Jesse walked his hands along the busted hot water pipe that spanned the length of the hallways. The umbilical tow attached to me pulled, pulling me behind Jesse. I looked ahead of us, making sure we didn’t run into any flying scrap. I could hear the slight struggle in Jesse’s breath.

We were halfway through the hallway when we reached the collapsed ceiling that was now limply floating. Jesse easily walked across it, however, the rebounds of his movement made the gap smaller, forcing me to squeeze through. I couldn’t because the cord pulled me close to his hip rather than his back. I reached up, keeping a hand on the same pipe Jesse held. I held my other hand on the cord, the ceiling bounced slightly under my feet.

We rounded the corner into the dark control room. There was a soft light that bounced around in the corner of the room. It bobbed up and down. “Kent? Harlan?” I spoke into my mic. “I’m here!” Harlan’s voice was stressed, and faint and his breath was shallow and fast. “Okay, we’re coming to you.” Jesse looked at me. “I am going to push off the wall to get to Harlan, I need you to do the same. On the count of three. One..two…” He turned his head towards the light and put his feet against the wall. And I did the same. “Three!” We pushed off the wall, sticking our hands out in front of our face to block the flying bits of the control room. We were about fifteen feet from the bobbing light. Fourteen feet left. Twelve, ten, five. Jesse flew his arm out catching a broken bar of metal slowing us from hitting Harlan. I gripped my cord and braced myself for the jerk. There was a human figure back stuck on the wall. I could hear Harlan’s labored breathing through our coms. He was starting to hyperventilate. “My suit is stuck on the wall, I can’t move!” He was panicking. Jesse held a hand out to shush him. “We are going to help you kid, just calm down.”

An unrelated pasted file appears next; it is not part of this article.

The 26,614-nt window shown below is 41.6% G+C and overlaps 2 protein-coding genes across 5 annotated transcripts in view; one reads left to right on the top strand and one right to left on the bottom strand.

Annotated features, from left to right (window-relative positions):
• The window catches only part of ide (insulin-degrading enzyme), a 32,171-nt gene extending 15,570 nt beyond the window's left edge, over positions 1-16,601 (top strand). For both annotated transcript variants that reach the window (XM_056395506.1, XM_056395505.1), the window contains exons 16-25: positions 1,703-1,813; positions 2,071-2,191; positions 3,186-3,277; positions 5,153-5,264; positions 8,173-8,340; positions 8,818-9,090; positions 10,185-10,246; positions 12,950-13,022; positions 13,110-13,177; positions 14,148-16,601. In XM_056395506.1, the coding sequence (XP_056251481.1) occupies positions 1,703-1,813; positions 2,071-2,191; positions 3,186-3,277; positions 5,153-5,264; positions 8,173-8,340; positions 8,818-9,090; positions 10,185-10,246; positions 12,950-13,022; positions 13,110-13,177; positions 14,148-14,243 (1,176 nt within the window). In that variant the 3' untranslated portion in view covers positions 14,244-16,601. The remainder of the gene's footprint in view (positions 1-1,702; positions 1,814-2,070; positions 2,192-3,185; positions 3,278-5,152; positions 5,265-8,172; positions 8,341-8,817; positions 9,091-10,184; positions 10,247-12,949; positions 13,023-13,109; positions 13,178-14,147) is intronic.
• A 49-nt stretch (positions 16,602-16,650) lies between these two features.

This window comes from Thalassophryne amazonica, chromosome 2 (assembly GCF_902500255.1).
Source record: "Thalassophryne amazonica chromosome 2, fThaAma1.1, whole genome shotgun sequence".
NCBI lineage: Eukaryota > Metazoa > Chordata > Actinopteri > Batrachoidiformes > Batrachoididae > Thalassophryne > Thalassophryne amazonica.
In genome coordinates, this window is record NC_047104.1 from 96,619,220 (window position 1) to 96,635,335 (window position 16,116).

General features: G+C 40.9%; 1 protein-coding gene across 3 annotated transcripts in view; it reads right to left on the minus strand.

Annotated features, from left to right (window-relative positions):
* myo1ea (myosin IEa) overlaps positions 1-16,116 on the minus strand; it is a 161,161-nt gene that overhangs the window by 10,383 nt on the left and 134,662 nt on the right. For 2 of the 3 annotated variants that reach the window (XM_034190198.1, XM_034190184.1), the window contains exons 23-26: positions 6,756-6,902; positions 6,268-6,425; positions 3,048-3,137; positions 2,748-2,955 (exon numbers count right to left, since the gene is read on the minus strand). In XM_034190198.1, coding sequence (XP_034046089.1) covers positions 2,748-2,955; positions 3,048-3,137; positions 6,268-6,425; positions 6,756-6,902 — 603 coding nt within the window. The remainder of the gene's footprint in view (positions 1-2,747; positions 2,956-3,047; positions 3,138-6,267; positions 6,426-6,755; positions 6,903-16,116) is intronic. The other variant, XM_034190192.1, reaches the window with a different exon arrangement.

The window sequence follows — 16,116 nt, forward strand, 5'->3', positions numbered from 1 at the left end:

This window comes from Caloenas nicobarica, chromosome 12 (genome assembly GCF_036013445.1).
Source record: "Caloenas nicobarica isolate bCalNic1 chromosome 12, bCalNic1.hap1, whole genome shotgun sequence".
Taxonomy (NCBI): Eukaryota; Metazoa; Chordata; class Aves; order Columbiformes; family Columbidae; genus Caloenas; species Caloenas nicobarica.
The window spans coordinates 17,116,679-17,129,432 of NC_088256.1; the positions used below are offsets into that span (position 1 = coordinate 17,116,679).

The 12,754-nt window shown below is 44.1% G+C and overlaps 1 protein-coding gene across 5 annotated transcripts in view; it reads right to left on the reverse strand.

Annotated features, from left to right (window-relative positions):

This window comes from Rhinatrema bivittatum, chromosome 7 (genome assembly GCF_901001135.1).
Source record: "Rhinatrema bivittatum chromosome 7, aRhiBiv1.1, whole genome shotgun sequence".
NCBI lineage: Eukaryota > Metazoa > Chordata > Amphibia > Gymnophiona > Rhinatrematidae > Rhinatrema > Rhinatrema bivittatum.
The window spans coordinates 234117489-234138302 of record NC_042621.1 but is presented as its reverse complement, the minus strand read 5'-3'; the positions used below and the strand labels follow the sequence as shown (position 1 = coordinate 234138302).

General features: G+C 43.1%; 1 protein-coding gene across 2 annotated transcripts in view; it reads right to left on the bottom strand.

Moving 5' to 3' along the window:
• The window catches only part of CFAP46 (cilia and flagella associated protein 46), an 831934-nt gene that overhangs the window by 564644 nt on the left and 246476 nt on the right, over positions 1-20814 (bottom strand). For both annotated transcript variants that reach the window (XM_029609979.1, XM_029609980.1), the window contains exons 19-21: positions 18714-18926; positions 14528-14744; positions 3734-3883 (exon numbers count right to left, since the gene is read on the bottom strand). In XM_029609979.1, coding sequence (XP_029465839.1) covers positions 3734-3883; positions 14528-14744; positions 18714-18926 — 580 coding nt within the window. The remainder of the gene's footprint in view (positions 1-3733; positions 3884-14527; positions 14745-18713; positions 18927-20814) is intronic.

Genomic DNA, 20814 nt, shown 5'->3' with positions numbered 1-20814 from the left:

I moved close to Harlan, trying to get a better look at his situation. The back of his suit was hooked on a metal piece on the wall. It was embedded into his suit. I swore under my breath, it was stuck. “We are going to have to cut the metal.” I pulled out my hot knife, slowly cutting into the metal about an inch from his suit.

Click...pop, pop crack.!

I was about an inch through the bar, Jesse was cracking stupid jokes to Harlan wanting to keep his spirits high. “Hey, Asa, how much longer do you think we have?” I leaned back to look at him. “Like two more inches left.” Jesse flashed a signature smile. “So like three more minutes.” I made an ‘Eh’ sound. “Oh come on, when have my calculations been wrong?”

“Well there was that one time on Seek where yo-”

“Oh, shut up. That was one time.”

I chuckled, letting the tense air dissipate. I was another inch in, but it was getting tougher as I was getting tired. Jesse kept Harlan calm. Harlan was barely twenty, and this was his first job. He was young and stupid like we all were when we first started. The job was good pay, but not everyone could handle the confusion you feel from not being able to figure out what happened.